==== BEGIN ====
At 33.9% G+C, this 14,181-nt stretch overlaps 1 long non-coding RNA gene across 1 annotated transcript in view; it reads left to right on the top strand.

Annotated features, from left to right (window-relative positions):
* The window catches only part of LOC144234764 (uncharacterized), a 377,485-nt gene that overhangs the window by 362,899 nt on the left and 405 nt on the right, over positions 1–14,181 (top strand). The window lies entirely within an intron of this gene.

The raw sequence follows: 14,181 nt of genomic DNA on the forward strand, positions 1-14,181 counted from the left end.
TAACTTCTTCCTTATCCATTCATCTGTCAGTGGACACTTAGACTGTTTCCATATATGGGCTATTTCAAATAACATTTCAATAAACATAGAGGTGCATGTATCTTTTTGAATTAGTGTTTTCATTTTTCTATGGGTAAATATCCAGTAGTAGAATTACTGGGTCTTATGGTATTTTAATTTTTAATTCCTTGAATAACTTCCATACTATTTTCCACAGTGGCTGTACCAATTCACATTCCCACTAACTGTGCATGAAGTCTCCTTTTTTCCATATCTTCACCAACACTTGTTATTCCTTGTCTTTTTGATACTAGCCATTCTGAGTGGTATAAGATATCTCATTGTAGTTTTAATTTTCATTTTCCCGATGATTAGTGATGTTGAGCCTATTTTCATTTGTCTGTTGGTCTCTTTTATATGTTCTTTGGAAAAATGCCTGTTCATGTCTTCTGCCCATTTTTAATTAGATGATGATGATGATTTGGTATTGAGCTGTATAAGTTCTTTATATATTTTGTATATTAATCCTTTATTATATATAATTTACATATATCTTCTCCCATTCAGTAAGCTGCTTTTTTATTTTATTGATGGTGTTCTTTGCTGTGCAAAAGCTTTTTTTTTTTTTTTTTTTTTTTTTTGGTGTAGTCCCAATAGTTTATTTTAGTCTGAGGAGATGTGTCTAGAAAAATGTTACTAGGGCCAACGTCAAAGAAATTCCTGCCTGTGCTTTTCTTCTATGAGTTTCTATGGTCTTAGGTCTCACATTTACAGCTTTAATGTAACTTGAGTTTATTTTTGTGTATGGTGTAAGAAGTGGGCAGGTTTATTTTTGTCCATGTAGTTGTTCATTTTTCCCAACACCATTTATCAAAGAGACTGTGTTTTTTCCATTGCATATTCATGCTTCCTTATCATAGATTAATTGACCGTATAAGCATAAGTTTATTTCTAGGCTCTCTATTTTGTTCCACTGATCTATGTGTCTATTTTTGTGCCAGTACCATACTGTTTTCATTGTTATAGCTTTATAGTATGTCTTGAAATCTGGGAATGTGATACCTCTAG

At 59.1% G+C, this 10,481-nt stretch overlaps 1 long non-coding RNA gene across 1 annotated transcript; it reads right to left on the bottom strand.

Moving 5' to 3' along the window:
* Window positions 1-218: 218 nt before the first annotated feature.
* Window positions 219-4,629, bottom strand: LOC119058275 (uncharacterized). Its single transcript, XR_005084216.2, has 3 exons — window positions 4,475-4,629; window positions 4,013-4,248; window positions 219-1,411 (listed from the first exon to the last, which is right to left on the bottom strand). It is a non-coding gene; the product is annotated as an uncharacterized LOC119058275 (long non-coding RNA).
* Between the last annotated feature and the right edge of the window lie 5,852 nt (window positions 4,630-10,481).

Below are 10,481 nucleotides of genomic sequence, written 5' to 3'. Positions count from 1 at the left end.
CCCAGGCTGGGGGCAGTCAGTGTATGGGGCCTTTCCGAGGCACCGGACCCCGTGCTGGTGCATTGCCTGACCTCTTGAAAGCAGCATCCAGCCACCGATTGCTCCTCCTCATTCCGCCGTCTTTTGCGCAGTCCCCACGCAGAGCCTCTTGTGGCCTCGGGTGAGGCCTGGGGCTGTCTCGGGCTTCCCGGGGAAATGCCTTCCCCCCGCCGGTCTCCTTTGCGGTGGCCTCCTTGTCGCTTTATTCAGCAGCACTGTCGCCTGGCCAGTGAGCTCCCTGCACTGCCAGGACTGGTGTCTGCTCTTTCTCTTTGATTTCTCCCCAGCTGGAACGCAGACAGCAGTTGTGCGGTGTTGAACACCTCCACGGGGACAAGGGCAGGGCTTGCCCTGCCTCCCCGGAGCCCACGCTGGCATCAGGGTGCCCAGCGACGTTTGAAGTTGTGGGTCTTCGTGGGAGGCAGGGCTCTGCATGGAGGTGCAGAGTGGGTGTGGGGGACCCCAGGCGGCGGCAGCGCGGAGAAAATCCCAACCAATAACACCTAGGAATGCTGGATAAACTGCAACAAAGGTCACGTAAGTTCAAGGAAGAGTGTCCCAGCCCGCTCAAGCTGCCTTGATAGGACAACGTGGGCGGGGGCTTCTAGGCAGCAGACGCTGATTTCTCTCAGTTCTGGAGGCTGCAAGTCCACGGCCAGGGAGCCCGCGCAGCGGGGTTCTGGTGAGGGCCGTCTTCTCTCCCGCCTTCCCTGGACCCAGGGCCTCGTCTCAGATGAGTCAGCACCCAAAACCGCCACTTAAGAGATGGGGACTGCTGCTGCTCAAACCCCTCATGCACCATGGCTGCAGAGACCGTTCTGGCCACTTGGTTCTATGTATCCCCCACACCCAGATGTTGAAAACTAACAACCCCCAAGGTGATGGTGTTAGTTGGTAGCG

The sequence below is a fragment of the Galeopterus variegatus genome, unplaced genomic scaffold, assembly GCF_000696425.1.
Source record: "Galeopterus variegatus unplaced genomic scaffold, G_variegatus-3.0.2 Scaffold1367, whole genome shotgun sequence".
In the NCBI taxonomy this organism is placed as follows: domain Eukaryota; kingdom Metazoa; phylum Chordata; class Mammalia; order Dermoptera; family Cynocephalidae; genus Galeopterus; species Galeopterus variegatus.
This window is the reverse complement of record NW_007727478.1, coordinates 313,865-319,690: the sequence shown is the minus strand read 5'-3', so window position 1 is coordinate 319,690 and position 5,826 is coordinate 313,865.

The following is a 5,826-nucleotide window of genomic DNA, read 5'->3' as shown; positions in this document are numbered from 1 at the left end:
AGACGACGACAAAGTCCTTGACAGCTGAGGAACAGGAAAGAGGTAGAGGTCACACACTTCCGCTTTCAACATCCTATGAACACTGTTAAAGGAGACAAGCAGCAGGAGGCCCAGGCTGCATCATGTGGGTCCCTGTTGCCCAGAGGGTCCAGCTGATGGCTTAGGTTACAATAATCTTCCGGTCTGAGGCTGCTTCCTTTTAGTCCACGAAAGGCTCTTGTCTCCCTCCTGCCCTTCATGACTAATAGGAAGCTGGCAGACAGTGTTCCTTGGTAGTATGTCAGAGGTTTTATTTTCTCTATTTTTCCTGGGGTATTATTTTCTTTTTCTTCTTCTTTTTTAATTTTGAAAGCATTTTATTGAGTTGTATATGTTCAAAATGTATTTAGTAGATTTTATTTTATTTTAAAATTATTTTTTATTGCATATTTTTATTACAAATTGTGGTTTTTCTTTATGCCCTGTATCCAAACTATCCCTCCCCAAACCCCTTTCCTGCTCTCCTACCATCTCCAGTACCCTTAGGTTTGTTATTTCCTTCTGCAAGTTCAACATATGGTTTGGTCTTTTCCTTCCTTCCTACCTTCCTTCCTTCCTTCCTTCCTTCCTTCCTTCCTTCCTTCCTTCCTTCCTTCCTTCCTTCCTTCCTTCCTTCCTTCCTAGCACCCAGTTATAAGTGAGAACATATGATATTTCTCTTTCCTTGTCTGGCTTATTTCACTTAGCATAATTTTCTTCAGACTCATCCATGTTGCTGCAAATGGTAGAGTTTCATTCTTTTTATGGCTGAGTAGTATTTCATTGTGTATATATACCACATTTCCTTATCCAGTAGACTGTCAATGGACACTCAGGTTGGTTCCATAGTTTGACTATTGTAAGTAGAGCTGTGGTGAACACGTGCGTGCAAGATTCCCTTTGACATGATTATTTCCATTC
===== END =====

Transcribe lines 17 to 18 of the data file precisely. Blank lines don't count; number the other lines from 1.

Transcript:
The following is a 5,826-nucleotide window of genomic DNA, read 5'->3' as shown; positions in this document are numbered from 1 at the left end:
AGACGACGACAAAGTCCTTGACAGCTGAGGAACAGGAAAGAGGTAGAGGTCACACACTTCCGCTTTCAACATCCTATGAACACTGTTAAAGGAGACAAGCAGCAGGAGGCCCAGGCTGCATCATGTGGGTCCCTGTTGCCCAGAGGGTCCAGCTGATGGCTTAGGTTACAATAATCTTCCGGTCTGAGGCTGCTTCCTTTTAGTCCACGAAAGGCTCTTGTCTCCCTCCTGCCCTTCATGACTAATAGGAAGCTGGCAGACAGTGTTCCTTGGTAGTATGTCAGAGGTTTTATTTTCTCTATTTTTCCTGGGGTATTATTTTCTTTTTCTTCTTCTTTTTTAATTTTGAAAGCATTTTATTGAGTTGTATATGTTCAAAATGTATTTAGTAGATTTTATTTTATTTTAAAATTATTTTTTATTGCATATTTTTATTACAAATTGTGGTTTTTCTTTATGCCCTGTATCCAAACTATCCCTCCCCAAACCCCTTTCCTGCTCTCCTACCATCTCCAGTACCCTTAGGTTTGTTATTTCCTTCTGCAAGTTCAACATATGGTTTGGTCTTTTCCTTCCTTCCTACCTTCCTTCCTTCCTTCCTTCCTTCCTTCCTTCCTTCCTTCCTTCCTTCCTTCCTTCCTTCCTTCCTTCCTTCCTTCCTAGCACCCAGTTATAAGTGAGAACATATGATATTTCTCTTTCCTTGTCTGGCTTATTTCACTTAGCATAATTTTCTTCAGACTCATCCATGTTGCTGCAAATGGTAGAGTTTCATTCTTTTTATGGCTGAGTAGTATTTCATTGTGTATATATACCACATTTCCTTATCCAGTAGACTGTCAATGGACACTCAGGTTGGTTCCATAGTTTGACTATTGTAAGTAGAGCTGTGGTGAACACGTGCGTGCAAGATTCCCTTTGACATGATTATTTCCATTC